Dallas REIA - FAQ's
Dallas real estate investors must become experts in their field regardless of how they start. This process includes intimately understanding the local market and learning local real estate laws.
Educate yourself by building a knowledge network of investors and specialists. It functions like a support group for everyone’s inquiries and development. Network building also allows you to partner with seasoned investors to potentially split the profits as you gain more experience.
Real estate-focused associations work great for meeting a broad group of people with vast real estate experience. You can start your search by signing up for our next free Dallas Real Estate Investment Association meeting HERE.
Real estate agents require licenses and earn commission by advertising and selling houses to a wanting populace. Meanwhile, investors do not need a license. While investors also don’t make commission, they have more money-earning opportunities, such as house-flipping, wholesaling, “subject to’s,” rental cash flowing, and many others.
Real estate investors do not require a license and purchase or sell properties for themselves and their own benefit. They make their money from renting, selling, or flipping the properties they find. They work for themselves, while agents work for others.
Additionally, a real estate agent generally works for someone else. Investors bypass employee restrictions by being self-starters with tools to build their portfolios.
While potentially beneficial, a real estate license is not necessary to become a real estate investor.
The education received from the licensing process can benefit potential investors, however, the process can be time-consuming and expensive. Most investors have built their success without a license.
Having larger amounts of campital can certainly help real estate investors, but investments often happen with smaller budgets. Turnkey properties, rentals, and duplex investments have great potential for future growth. You can also associate with experienced investors or an investment management consultant for practical information.
The Dallas Real Estate Investment Association provides a space for investors to communicate and grow their investments together. Consider attending one of our free meetings to learn more!
Owner financing—or seller financing—allows buyers to purchase a new home without relying on bank- mortgages. Instead, the seller replaces the mortgage by financing the purchase themselves. They usually require higher interest rates and may sometimes allow a balloon payment.
When you need to purchase or sell a property quickly, owner refinancing helps bypass lenders, appraisals, and inspections. This process reduces the sale time, which helps the property exchange hands faster.
Like owner financing, wholesaling exchanges properties quickly. In this scenario, an investor, or wholesaler negotiates a discounted sale price for the owner’s property. The owner then agrees to sell their property at a discounted price, signing the agreement into a contract.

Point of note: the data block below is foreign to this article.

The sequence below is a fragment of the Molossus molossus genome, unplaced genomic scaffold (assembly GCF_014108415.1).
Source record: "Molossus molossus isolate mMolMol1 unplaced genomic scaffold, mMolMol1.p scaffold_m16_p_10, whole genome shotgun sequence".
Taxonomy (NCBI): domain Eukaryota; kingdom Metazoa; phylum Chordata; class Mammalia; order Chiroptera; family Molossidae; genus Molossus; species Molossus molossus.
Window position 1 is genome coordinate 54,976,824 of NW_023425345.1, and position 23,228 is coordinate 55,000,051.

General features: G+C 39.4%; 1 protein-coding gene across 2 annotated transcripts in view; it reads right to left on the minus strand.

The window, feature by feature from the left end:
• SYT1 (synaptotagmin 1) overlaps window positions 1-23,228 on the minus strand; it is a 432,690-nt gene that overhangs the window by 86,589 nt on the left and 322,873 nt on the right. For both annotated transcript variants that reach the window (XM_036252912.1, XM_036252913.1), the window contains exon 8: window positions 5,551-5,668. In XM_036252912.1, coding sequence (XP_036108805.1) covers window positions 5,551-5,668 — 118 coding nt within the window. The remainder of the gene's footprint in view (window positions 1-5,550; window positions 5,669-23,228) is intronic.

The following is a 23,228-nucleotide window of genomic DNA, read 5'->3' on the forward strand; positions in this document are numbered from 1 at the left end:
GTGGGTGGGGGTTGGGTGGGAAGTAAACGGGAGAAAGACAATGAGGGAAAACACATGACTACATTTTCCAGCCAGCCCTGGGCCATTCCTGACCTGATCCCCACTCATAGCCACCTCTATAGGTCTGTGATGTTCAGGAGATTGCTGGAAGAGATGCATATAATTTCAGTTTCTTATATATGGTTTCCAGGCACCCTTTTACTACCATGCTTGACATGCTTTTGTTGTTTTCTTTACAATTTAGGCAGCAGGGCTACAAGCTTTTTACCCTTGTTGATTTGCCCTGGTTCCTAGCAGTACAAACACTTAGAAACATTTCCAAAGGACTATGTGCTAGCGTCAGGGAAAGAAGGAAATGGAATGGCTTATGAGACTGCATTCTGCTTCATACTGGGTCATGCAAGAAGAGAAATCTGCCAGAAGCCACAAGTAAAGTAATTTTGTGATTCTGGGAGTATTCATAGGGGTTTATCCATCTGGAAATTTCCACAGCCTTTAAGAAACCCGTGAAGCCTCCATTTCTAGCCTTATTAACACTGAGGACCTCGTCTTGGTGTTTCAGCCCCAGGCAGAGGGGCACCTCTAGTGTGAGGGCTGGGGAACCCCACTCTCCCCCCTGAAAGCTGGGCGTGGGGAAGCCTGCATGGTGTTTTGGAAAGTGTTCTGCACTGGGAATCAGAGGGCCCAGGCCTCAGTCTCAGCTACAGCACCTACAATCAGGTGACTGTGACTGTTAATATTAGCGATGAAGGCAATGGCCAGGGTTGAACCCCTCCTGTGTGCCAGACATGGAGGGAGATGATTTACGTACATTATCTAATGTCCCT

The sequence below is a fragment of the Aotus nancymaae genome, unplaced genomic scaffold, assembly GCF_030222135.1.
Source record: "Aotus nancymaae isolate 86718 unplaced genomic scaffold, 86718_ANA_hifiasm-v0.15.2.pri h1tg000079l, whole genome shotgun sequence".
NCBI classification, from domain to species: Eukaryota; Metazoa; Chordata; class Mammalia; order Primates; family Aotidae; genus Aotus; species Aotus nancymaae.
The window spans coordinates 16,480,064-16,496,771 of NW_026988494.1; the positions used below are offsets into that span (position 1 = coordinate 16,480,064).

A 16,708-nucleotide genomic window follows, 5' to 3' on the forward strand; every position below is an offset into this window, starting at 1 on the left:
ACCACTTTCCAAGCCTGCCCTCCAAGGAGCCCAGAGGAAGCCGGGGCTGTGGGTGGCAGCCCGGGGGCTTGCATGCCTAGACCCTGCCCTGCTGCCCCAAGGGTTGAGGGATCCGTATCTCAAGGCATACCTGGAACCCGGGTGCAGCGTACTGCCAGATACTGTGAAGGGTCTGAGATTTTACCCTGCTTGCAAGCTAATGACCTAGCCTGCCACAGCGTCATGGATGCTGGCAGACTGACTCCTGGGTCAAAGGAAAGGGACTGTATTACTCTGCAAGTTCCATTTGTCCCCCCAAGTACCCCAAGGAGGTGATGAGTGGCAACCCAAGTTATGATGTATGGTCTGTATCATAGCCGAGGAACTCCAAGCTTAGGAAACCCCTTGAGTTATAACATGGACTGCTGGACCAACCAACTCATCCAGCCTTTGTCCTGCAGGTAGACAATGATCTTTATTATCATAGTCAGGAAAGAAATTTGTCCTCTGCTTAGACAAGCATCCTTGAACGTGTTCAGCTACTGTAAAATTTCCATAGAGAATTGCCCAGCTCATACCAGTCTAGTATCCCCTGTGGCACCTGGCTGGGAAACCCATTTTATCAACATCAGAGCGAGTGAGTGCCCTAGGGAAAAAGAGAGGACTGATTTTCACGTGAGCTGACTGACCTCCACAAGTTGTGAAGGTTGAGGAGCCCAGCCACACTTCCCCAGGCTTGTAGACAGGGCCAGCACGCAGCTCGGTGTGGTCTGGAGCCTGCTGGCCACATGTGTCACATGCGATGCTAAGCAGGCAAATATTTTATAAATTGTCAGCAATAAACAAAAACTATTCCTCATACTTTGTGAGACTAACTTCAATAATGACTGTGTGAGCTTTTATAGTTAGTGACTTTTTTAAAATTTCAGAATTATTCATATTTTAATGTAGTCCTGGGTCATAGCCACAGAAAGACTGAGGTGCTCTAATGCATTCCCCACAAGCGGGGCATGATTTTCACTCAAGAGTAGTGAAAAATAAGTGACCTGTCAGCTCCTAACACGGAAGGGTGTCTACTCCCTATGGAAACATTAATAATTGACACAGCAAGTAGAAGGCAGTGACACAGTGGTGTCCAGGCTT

The wholesaler then finds an investor willing to pay above the discounted price for the property instead of purchasing it themselves. When the investor buys the contract, the wholesaler receives the difference between the discount and the price the investor paid. For example, if a property wholesales for $85,000 and the investor pays $100,000, the wholesaler receives $15,000.
Wholesaling is mostly legal in Texas within defined stipulations. Dallas real estate investors should be aware that many laws surrounding wholesaling involve real estate license ownership. You should speak with experienced real estate investors to learn if and how you can start wholesaling.
If your real estate investing plan includes flipping houses, you do not require a professional license to start the process. However, some experienced investors, flippers, and agents attest that knowing property legalities becomes easier with education, be it from the licensing process or networking with other investors.
With a dedicated resource team at your side, you can gain the necessary knowledge without a real estate license. You can also partner with a licensed agent instead of doing it yourself. Regardless of your licensing decision, establishing connections benefits your flipping endeavors.
In real estate investing, a “subject to” deal essentially transfers the payment responsibility of a current mortgage. The new buyer does not get a new loan to buy the home, instead paying the remaining balance for the mortgage on the house. This process is not a formal assumption of a loan.
While technically legal, Dallas real estate investors must be careful. The seller incurs a high amount of risk with “subject to” deals because the loan owner does not change. While the buyer now supposes property ownership, the seller keeps the mortgage payment liability.
If the buyer ever forgets or refuses to pay, the seller still retains responsibility for mortgage payments. Additionally, the lender has not formally approved the transaction. If the lender discovers the title transfer, they may accelerate the due date or demand full payment earlier than planned.
Some Texas lawyers do not advise using “subject to” deals because of their complications despite the legality, but there are ways to do it creatively as an experienced investor.
To learn the most prominent details about investing in Dallas, you should network with experienced Dallas real estate investors. Their expertise can go a long way in your education process to help you make better decisions.
Sign up today for a free first meeting and training at the Dallas Real Estate Investment Association!